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Without Patience, All Other Qualities Are Shaky

Photo by Veri Ivanova on Unsplash

To develop patience, practice the pause.


February 21, 2021

When you’ve been trapped at home with your family for months, drained of compassion by the Groundhog Day experience that has piggy-backed on Covid, the antidote to wanting to rip your children’s faces off is patience.

We want to be compassionate and loving, to ourselves and others.

But what if compassion is the last thing on your mind when irritation, annoyance, and fear have taken center stage? Compassion for anyone or anything is all but impossible without patience, a more substantial and reliable characteristic.

Patience is my elusive hero. I’ve been working on increasing it for years. I marvel at those who by nature respond to life — good, bad, or indifferent — with equanimity and thoughtful responsiveness.

That is not me. It is who I aspire to be.


In an article in Lion’s Roar, Norman Fisher, a Buddhist writer who has long been a mentor to me through his books, explores why patience is the most substantial and reliable of all characteristics. Check it out here.

I’ve written about patience before. I write to hold myself accountable, and to continue working on improving my practice of it.

In his blog post, Strategies for Increasing Patience, motivational speaker and leadership coach Greg Bell quotes Harvard professor Dr. Edward Banfield, who concluded, “patience is the key to success.” Through personal experience, I agree.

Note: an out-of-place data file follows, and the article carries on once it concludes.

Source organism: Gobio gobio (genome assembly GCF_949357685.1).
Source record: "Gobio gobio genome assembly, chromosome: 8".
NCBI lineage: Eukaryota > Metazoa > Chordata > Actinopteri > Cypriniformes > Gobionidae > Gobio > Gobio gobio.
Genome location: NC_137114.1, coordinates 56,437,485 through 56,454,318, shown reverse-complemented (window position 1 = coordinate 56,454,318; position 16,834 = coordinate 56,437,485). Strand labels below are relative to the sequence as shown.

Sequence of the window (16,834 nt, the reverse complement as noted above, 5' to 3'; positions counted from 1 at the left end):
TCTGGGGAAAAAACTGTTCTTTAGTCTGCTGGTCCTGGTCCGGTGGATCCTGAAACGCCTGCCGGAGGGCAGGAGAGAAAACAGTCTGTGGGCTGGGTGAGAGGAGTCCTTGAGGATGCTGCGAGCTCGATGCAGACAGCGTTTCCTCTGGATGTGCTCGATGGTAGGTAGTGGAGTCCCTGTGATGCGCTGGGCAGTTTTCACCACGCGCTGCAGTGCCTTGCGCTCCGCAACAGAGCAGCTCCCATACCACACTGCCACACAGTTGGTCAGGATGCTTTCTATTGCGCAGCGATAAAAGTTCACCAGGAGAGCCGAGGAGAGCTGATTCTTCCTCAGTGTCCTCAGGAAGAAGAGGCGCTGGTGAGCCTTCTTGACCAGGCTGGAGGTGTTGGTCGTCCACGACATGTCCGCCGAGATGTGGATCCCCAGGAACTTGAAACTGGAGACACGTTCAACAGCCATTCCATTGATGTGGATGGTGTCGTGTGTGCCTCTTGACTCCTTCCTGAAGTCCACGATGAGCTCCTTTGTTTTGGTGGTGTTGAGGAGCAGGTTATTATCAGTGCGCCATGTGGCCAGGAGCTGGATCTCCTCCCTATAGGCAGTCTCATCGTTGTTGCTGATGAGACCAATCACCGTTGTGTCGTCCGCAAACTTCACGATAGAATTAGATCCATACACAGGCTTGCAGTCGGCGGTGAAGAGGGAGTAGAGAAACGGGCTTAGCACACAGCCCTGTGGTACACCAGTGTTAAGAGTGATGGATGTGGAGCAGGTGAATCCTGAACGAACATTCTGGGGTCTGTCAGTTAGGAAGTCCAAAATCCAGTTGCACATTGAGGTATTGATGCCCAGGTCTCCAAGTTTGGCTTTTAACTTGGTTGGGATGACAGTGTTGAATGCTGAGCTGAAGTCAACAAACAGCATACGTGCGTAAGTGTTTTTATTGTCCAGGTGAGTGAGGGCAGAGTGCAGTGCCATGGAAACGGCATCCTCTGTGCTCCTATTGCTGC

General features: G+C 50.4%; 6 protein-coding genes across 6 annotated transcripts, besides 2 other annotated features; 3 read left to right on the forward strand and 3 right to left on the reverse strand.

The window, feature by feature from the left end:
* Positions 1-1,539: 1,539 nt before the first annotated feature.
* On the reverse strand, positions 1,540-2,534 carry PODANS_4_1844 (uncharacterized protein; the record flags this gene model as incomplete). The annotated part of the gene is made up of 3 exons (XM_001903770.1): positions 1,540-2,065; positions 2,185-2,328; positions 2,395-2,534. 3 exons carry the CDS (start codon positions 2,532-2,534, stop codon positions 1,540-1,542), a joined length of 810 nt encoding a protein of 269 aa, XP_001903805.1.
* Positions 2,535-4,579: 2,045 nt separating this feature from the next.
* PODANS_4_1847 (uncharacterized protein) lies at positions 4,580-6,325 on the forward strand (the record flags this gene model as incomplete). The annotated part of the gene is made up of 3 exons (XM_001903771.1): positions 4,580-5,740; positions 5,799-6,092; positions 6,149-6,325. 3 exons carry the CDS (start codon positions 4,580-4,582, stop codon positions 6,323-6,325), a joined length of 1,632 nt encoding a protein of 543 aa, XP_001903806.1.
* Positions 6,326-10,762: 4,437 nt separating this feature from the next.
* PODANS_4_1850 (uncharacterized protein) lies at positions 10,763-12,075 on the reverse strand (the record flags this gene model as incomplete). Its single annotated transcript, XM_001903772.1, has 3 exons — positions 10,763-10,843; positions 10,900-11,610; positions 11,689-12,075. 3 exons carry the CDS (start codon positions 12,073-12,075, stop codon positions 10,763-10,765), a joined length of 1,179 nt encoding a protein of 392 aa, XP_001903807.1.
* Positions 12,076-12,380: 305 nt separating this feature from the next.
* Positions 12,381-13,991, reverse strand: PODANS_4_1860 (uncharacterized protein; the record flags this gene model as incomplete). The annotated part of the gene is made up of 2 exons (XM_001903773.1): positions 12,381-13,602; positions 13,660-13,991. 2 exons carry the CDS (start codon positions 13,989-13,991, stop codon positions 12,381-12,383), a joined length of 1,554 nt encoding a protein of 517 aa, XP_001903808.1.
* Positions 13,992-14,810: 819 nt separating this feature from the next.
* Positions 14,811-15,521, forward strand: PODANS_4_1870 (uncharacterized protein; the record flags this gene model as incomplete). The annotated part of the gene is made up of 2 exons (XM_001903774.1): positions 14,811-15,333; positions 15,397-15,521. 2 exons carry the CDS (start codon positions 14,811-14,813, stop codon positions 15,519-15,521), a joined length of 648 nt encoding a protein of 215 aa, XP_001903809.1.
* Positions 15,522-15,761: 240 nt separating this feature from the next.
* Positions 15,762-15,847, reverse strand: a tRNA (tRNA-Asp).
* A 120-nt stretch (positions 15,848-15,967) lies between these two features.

The Pause

Both Fisher and Bell offer various strategies for increasing patience. But on my planet the pause is the behavior change that stands head and shoulders above the others in allowing me to express patience.

The pause can save you years of regret, strengthen your relationships, increase your sense of self-efficacy, and reduce your stress.

When you work on pausing before speaking or reacting, even for only two seconds, you create a habit of thinking first, which allows you to respond rather than impulsively react.

It’s a simple concept but a hard habit to master.

We don’t just need the pause when we’re stressed or have had a bad day. We can even get in trouble when we’re excited about something. Impulse buying has created tremendous credit card debt in this country. Something sounds good or looks good, and we react immediately to satisfy a momentary, short-term feeling.

Regrets & Relationships

The pause allows us to look at long-term implications rather than short-term gains. It can save us painful regret that follows after impulsive, unthought-out actions. Years later, we can find ourselves still slapping our heads asking, “What was I thinking?”

Well, the truth is, we weren’t.

Here are a few examples of life without the pause that can create regret and undermine relationships.

If I’m having a serious disagreement with my partner and blurt the first thing that comes to mind, I am attempting to satisfy a short-term feeling of discomfort. In that reactive moment, I’m not thinking about the consequences. I am pushing him away rather than creating a connection.

The pause allows me to ask myself, “Will the next thing that comes out of my mouth get me closer to what I want — closeness with my partner — or further away?”

Reactiveness satisfies a short-term, uncomfortable feeling. I’m not fond of your perspective, so I’m going to try to talk you out of it.

The pause gives our relationship a much better chance of thriving and growing.

In a moment of insecurity and reactivity, I told a friend what I thought of her behavior toward me. The problem was that it wasn’t what I really thought. I told her what I was feeling in a moment of insecurity. And I lost a friend.

The pause works for me because it’s simple and makes sense. When I look back on my life and my relationships, practicing the pause has reworked the second half of my life. I have fewer regrets and more satisfying relationships than the first time around.